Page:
Operating Under the Influence

Posted By: Cleo Brown Facing Race Together ,

Over the years, I have discovered certain truths about people and leadership.

One of the most valuable lessons I learned came from an eighth-grade experience when the schools in my hometown were being integrated for the first time in 1967.

My father, the activist, was one of a few parents to sign his children up to transfer to the “white” school. He felt that access to a school with different choices in courses, a huge library, science laboratories, an auditorium, and up-to-date text books would result in a higher quality education. After all, the state allocated funding by student and since most of the town was African American but most of the funding was going to the white school, he deduced that his children should be where his children’s money was being spent.


We were not welcome at our new school.

The school offered many new opportunities, but it lacked the two things most necessary for learning - acceptance and high expectations. The Jim Crow legal system under which we lived had trained both white adults and children to believe we were inferior to them, academically and morally.

There were many fights and racial verbal abuse by our new teachers and classmates, yet, in the midst of the tension, I had a place of safety. In my homeroom, things felt different.

Our new white teacher treated her few new African American students with respect. She did not appear to differentiate between her students, nor talk down to us. My new classmates took their cue from the adult in the room and followed her lead. 

Unfortunately, my teacher was pregnant and at the end of the first semester, she went on extended maternity leave. A new teacher took her place who obviously did not want us there and who did not accept our equality, and she treated us accordingly. I watched the same children, who had not exhibited open distaste for their new African American classmates, take on different personalities. They began to mirror their new teacher’s behavior and attitude, and my classroom was no longer a place of safety.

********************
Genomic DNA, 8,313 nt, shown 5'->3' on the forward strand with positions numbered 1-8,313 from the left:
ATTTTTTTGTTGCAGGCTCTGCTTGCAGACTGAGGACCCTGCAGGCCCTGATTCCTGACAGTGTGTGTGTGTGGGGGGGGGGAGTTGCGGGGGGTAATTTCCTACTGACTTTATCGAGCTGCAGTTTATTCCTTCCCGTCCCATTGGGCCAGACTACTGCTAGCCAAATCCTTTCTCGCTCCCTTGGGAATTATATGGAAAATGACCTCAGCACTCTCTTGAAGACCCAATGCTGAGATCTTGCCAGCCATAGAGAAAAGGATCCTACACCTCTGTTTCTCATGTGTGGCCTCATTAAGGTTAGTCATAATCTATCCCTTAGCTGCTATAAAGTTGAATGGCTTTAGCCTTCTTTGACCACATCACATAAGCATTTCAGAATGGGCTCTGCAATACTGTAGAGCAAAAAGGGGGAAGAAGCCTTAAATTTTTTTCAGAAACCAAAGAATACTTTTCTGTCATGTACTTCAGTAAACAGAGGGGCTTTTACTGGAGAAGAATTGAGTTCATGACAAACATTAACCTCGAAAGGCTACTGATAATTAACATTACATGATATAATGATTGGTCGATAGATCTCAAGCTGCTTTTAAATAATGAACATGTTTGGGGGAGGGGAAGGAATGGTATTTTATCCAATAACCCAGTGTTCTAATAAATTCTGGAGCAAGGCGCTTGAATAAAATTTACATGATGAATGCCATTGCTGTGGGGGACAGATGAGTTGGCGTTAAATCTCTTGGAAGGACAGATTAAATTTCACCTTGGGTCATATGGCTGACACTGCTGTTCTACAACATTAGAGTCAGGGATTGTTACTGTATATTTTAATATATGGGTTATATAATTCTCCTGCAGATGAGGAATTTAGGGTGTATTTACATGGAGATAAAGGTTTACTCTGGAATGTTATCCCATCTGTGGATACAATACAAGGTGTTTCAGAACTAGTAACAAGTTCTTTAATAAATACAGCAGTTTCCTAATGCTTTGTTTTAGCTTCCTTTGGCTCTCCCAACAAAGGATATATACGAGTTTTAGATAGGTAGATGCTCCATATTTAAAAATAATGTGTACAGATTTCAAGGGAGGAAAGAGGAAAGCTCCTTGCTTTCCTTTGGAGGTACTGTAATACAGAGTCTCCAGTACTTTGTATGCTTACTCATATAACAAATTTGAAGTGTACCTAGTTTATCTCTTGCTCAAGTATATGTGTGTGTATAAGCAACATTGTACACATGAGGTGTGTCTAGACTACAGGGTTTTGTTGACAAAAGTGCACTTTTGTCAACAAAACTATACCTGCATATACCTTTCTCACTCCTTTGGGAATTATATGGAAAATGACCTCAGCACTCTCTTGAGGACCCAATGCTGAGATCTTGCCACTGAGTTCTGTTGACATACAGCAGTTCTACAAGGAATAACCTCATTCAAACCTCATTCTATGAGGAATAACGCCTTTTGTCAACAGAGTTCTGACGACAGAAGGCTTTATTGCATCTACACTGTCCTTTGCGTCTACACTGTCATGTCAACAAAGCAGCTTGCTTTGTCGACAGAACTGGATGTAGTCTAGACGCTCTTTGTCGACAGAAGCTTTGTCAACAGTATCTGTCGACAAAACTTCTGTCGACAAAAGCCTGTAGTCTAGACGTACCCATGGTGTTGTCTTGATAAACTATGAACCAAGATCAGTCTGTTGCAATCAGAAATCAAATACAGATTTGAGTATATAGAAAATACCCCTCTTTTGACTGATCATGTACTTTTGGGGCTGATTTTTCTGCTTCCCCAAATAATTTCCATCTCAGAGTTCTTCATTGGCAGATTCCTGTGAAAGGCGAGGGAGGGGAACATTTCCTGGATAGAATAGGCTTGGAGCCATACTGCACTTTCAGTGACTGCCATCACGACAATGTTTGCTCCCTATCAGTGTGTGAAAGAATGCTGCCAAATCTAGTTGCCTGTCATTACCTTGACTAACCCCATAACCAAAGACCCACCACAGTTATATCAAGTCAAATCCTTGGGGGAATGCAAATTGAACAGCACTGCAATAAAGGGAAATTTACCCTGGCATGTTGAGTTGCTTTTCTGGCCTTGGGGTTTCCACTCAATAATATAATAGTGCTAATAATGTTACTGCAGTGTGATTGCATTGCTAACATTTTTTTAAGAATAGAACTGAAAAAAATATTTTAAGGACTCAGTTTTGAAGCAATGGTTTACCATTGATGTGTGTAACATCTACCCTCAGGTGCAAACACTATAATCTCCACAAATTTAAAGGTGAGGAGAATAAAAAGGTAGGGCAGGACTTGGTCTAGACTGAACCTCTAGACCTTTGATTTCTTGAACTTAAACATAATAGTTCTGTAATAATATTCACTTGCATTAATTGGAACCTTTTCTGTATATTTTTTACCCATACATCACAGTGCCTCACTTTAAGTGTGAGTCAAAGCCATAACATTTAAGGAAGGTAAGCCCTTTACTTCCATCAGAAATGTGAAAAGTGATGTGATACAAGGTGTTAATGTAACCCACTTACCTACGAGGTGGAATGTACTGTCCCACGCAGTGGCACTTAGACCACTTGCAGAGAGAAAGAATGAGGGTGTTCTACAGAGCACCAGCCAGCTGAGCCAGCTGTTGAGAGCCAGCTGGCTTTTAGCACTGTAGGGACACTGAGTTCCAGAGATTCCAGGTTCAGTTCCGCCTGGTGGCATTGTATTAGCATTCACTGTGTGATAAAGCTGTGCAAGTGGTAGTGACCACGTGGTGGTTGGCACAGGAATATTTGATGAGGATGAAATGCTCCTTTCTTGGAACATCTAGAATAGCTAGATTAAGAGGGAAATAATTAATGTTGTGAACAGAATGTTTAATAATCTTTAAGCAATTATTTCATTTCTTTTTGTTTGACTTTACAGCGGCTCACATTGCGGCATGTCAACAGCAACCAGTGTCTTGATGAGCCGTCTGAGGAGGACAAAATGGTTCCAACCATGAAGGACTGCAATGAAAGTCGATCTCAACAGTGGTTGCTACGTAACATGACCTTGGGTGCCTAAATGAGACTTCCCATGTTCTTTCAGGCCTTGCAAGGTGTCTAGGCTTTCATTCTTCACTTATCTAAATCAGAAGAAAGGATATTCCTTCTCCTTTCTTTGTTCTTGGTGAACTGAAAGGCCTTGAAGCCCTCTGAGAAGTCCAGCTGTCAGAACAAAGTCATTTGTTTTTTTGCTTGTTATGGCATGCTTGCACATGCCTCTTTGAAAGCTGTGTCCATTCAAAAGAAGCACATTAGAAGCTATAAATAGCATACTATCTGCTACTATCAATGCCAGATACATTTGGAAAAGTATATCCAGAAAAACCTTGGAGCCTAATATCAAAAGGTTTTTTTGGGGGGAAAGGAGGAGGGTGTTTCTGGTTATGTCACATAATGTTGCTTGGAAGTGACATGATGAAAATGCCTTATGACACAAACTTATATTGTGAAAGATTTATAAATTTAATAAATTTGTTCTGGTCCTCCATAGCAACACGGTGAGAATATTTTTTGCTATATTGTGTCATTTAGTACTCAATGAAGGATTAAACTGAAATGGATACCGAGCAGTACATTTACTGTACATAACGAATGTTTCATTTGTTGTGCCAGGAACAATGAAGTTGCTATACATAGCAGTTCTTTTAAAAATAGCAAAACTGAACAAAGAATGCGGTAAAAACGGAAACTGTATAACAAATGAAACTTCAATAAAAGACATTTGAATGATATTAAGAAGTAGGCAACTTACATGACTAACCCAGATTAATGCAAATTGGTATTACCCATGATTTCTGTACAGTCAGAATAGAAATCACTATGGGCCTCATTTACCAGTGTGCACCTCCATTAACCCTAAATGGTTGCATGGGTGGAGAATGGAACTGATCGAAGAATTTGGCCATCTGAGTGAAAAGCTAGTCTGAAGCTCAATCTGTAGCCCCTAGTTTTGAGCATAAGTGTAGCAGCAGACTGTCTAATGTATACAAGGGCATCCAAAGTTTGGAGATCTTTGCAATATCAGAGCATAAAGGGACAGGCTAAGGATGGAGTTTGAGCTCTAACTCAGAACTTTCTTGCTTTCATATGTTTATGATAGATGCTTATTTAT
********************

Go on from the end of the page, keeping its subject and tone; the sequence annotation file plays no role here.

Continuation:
This experience served as my first powerful lesson on how much people are influenced by the person in charge.  The same people can behave so differently when their leaders change. Throughout history, we have seen this illustrated.

 We saw President Roosevelt convince a country they could recover from a Depression. We saw President Johnson, a southerner and a Texan who took office after the assassination of President Kennedy, change how the south and southern Congressmen would deal with the legal inhumane treatment of African Americans.  

We have read in history how Ernst Rudin, just an advisor to Hitler, applied theories he had learned from an American eugenicist and how he convinced others of the need to exterminate Germany’s “undesirables”. These “undesirables” deemed as unworthy of being alive, had only a few years before lived peaceably with neighbors who now murdered them.  

We now see another advisor to power strategically moving a country toward more and more exclusionary policies. 

We have witnessed in times past a peaceful crowd transform into a lynch mob based on the emotion-driven words of a leader or a newscaster, or a writer for the Associated Press transform public opinion for a whole country. 

We have seen a new CEO change a corporation from a place where people love to work to a place where people hate coming to work.  One adult in a home can make everyone in the home feel happy, organized, miserable or frantic.

A leader sets the tone.

We are constantly influencing others and being influenced.  As leaders in our homes, workplaces, organizations, and government, we set the tone for everyone under our influence—how others are treated, perceived, promoted or rejected, even how children learn to love or hate learning.   When we make policy decisions and control dollars, what we think and do has the power to override who people actually are. 

Often we are too busy with life to stop to consider the long-term impact of the people who influence us most at work or in politics or within our social circles.

Are your leaders, friends, or even your media preferences taking you to higher heights, or, to places you should not go?

Leaders, who or what are you holding back through your leadership?

Followers, where are you being taken?

We are all under the influence of something or someone, so we must choose wisely who or what that will be.

As divisions in the country continue to increase at an alarming rate, we can become the positive influence that people around us so desperately need.


Your Equity Ally,


Cleo Scott Brown
Founder, Speaker, Author
History Matters Institute
cleo@cleoscottbrown.com